This is a chapter of Evergreen Stories by W. M. L. Hutchinson. It includes the following stories: King Midas and His Strange Adventures — Alcestis, the Noble Wife — The Real Helen — Cupid and Psyche — The Vision of Er
Alcestis, the Noble Wife has the following chapters: 1. Admetus and Alcestis | 2. Admetus’s Godly Servant | 3. Alcestis’s Last Words | 4. Admetus and Alcestis Bid Each Other Farewell | 5. Heracles, an Unexpected Guest | 6. Alcestis’s Obsequies | 7. Heracles’s Unexpected Mission | 8. Admetus’s Mourning | 9. Heracles Saves Alcestis
The many guests whom the far-famed hospitality of Admetus brought him were lodged in a set of chambers built around a small inner court of the palace. A postern on one side of the court led to the kitchen quarters; on the other, massive folding doors divided these apartments from the central hall. These doors were now shut and barred.
“Never in all my days,” exclaimed an indignant voice, “have I seen such a ruffian!”
It was the old slave Xanthias who spoke. He came from one of the guestrooms with a trayful of empty dishes, which he put down in the court; and then sat down beside it, looking very hot and weary.
“Never saw the like of him,” he went on, in grumbling soliloquy, “though we have guests of all sorts and from all parts here, and ’tis I that wait on them all. The worst of the lot, that’s what he is… Wasn’t it unmannerly enough to come in at all, when he saw our master was in mourning? But what does he do next? Calls for his dinner and, instead of taking civilly what we could put on table, begins bawling for this, that, and the other, though he knew there was a death in the house… And on top of that, he gets drunk… Ay, when he’s eaten enough for six, my lord must have his revel… puts on a myrtle wreath, swills down our best wine in pailfuls, and starts singing, or rather howling, like a beast. Hark at him now… And I had to wait on this rascal —thief or pirate is what I take him for— while she went out of the house, never to come back any more… I couldn’t see her go, my dear mistress, that was so good to us all, and always begged us off when the master was in one of his tempers… Couldn’t follow her, with the others, and give her the last salute… Oh, it’s hard to bear, that, very hard. And all because of this abominable fellow.”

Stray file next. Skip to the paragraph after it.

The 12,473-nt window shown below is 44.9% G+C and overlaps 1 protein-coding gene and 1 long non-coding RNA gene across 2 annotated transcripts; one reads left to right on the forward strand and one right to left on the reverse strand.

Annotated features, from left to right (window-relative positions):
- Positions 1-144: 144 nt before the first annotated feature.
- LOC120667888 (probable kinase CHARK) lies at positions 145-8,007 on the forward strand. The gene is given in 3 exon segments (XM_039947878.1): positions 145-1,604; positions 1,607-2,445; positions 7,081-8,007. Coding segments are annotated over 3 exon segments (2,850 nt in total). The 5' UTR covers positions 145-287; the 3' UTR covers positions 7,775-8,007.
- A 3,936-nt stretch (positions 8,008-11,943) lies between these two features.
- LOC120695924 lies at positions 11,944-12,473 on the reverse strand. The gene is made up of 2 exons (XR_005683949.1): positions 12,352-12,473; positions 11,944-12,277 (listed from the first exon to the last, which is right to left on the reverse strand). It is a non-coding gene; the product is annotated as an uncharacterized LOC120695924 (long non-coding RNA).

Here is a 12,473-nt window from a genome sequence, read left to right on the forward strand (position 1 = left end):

As he spoke thus, tears gathered in the old man’s eyes. He wiped them hastily away with the sleeve of his coarse tunic and stood up.
“This will never do,” he muttered. “I must go back to him. The master gave me strict orders not to let him see there was anything wrong.”
But at this moment Heracles appeared at his chamber door and stepped into the court. His face was deeply flushed, and he reeled a little as he walked; he was singing, horribly out of tune, a snatch of some drinking song; a wreath of fresh myrtle sat rakishly askew on his bullet head. Seeing Xanthias, he left off singing, and addressed him with drunken solemnity — yet distinctly enough —
“What do you mean, sirrah, by pulling these long faces? Don’t you know it’s a servant’s duty to look pleasant when he waits on visitors? Instead of which, you have been looking as black as thunder at me all this time at your master’s best friend, mind you.”
Xanthias, taken aback, muttered something about the trouble in the house.
“Ay, ay,” said Heracles, nodding sagely, “I know what you mean. But she wasn’t one of the family — you must remember that. That would have been a different thing altogether. As it is, you have no business to be so gloomy and woebegone — so come here and listen to me, while I try and teach you better.”